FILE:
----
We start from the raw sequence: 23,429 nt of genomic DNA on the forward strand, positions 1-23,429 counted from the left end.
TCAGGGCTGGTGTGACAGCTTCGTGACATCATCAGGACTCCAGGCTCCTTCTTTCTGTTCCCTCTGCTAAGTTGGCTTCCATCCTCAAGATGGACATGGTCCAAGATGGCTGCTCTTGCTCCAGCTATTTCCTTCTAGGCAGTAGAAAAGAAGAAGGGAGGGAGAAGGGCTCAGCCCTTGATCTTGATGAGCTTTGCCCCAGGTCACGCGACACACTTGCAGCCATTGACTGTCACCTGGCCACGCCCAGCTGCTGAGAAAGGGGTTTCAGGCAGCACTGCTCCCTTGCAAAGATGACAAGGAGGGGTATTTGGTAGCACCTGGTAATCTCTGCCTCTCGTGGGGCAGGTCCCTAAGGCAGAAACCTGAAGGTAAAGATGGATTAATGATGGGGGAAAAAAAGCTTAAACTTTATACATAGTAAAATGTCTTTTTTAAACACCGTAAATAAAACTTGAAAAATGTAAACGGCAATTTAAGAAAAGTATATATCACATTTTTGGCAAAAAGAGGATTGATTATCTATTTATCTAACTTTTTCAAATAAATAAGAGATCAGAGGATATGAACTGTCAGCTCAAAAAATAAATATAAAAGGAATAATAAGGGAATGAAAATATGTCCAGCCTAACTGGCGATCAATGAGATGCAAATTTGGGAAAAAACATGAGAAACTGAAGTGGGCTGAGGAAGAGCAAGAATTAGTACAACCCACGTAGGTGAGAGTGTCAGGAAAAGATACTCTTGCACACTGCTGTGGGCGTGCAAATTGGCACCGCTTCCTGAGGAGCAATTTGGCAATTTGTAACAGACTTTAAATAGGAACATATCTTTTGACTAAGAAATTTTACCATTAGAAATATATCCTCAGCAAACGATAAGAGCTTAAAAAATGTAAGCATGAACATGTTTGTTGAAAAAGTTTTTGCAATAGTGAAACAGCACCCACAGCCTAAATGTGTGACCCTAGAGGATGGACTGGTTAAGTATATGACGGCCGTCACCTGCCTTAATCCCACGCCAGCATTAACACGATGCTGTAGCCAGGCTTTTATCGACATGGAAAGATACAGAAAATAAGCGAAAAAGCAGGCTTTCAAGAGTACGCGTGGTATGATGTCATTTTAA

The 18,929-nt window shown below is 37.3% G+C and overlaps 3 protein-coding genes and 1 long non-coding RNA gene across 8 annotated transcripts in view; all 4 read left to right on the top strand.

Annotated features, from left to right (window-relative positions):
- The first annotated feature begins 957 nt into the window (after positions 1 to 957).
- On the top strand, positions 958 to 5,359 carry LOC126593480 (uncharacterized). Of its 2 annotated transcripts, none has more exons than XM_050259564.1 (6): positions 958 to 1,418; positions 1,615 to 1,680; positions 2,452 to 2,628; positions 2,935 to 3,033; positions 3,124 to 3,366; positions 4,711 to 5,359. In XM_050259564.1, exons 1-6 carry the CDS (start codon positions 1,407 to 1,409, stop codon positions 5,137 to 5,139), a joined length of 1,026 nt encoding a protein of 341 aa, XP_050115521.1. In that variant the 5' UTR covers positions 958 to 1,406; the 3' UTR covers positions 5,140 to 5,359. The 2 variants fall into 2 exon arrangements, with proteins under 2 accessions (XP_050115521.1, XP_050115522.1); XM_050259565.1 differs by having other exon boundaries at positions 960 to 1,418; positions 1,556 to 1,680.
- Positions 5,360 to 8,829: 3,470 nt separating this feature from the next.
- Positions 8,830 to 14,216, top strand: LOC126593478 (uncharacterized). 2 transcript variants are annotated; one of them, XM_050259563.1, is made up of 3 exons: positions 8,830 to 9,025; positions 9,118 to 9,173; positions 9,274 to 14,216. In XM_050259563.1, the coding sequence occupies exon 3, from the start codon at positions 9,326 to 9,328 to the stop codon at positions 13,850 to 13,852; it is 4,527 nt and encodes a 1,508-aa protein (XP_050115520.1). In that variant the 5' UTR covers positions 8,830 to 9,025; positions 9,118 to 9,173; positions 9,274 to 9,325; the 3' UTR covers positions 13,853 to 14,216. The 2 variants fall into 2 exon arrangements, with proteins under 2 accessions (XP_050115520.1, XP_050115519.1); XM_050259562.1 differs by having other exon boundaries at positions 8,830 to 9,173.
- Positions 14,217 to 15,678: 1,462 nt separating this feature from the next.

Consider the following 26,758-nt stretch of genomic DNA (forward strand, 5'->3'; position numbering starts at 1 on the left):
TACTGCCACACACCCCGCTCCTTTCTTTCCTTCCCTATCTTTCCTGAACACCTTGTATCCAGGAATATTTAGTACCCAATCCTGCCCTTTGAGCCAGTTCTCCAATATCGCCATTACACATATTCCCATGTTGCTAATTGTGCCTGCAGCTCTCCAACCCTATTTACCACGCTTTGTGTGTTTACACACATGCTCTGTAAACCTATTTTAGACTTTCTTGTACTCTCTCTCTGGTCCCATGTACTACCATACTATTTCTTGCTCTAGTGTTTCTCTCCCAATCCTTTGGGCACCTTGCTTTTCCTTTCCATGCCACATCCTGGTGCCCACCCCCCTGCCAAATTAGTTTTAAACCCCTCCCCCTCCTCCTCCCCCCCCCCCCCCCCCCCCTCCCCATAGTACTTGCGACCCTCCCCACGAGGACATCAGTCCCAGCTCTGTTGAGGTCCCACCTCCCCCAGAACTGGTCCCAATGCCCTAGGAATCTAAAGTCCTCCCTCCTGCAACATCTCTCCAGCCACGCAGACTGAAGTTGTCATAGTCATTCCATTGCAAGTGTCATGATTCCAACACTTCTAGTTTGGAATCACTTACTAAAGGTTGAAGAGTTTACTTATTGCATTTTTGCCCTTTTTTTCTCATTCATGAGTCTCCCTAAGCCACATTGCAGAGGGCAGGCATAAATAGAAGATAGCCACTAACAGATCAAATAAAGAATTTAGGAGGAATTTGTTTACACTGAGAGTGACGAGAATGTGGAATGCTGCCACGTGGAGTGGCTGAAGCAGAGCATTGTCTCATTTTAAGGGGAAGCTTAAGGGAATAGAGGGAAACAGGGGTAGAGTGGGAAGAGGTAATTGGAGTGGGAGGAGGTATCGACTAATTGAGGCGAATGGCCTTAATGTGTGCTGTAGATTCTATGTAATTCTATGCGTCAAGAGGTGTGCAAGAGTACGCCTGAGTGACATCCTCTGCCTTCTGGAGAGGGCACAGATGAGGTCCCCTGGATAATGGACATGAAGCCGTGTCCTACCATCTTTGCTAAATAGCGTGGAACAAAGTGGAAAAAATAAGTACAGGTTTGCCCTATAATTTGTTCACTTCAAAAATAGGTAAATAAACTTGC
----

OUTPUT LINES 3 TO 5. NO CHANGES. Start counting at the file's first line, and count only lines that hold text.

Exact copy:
The 18,929-nt window shown below is 37.3% G+C and overlaps 3 protein-coding genes and 1 long non-coding RNA gene across 8 annotated transcripts in view; all 4 read left to right on the top strand.

Annotated features, from left to right (window-relative positions):
- The first annotated feature begins 957 nt into the window (after positions 1 to 957).